Ravishment Twice Weekly: De Quincey’s Opera Pleasures
The suddenly undecidable moment when one is both inside and outside oneself is De Quincey's recurring predicament, for whether he is on paper or on opium, there is a fundamental disappropriation which opens the intimate experience of opium onto the extimate experience of community. This essay examines the main contours of this disappropriation through an analysis of De Quincey’s deployment of musical figures and specifically the opera singer Josephina Grassini in his theorization of being-on-opium in Confessions of an English Opium-eater. Grassini’s public persona is as important as her inimitable voice to De Quincey’s explication of the effects of opium because she was quite famously Napolean’s lover. This amorous affiliation is a vital component in De Quincey’s account of opium experience because the erotic dynamics of Grassini’s performance allow us to specify the conflation of sexual and patriotic desire in De Quincey’s text. The apocalyptic form of British nationalism which is so vital to the coherence of the opium subject is inflected by a series of violent erotic fantasies crystallized around Grassini’s performances in the King’s Theatre. This essay contends that the nationalist gestures embedded in the invocation of Grassini can be elucidated by engaging with De Quincey's understanding of the relationship between tragedy, opera and community. This particular conjunction of theory and practice establishes a way of articulating the relationship between political and aesthetic experience that stays with De Quincey throughout his career. For example, his essay “Theory of Greek Tragedy.” which was published almost twenty years after the Confessions, underlines not only the analogy between tragedy and opera that animates his descriptions of the operatic scenes in the Confessions, but also the responsibility of both forms of theatre to the consolidation of the state. The ontological disturbance effected by opium is put in abeyance by an investment in sexualized phantasms of national identity that involve both a consolidation that is constantly on the verge of incoherence and a ruthless practice of othering.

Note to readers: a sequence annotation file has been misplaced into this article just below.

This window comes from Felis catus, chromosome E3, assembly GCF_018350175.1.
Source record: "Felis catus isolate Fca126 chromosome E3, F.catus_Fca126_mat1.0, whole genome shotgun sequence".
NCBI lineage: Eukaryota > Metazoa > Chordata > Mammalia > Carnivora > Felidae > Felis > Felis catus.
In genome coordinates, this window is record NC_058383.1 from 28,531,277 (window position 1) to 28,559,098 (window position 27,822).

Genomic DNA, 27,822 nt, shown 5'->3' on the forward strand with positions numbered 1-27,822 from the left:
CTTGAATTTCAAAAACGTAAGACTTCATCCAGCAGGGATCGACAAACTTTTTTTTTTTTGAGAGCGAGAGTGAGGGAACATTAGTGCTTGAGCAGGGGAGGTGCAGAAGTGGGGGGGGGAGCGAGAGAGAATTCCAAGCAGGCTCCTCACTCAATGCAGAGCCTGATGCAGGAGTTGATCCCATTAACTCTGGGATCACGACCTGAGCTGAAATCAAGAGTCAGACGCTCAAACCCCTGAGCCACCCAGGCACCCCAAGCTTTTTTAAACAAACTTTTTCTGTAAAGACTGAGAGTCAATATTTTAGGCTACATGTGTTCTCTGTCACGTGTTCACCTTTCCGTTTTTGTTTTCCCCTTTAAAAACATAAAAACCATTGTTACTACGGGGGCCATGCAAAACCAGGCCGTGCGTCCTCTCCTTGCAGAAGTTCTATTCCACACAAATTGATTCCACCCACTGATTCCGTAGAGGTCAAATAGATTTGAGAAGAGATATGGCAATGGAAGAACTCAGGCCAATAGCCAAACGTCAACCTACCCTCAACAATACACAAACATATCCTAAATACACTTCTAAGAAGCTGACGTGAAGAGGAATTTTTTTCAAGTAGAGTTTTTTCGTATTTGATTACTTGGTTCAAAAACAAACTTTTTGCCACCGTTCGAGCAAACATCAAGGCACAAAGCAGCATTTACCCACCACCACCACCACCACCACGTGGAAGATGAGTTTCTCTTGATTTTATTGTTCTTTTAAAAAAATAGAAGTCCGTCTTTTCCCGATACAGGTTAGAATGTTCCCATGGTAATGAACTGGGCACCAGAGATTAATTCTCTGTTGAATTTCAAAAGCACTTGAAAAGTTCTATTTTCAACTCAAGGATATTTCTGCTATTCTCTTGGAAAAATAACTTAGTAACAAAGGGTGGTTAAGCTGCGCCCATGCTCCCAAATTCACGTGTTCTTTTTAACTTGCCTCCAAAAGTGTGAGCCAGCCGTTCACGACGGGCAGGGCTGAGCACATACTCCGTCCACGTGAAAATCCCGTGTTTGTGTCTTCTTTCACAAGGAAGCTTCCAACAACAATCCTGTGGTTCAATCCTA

Copyright © Daniel O'Quinn, 2004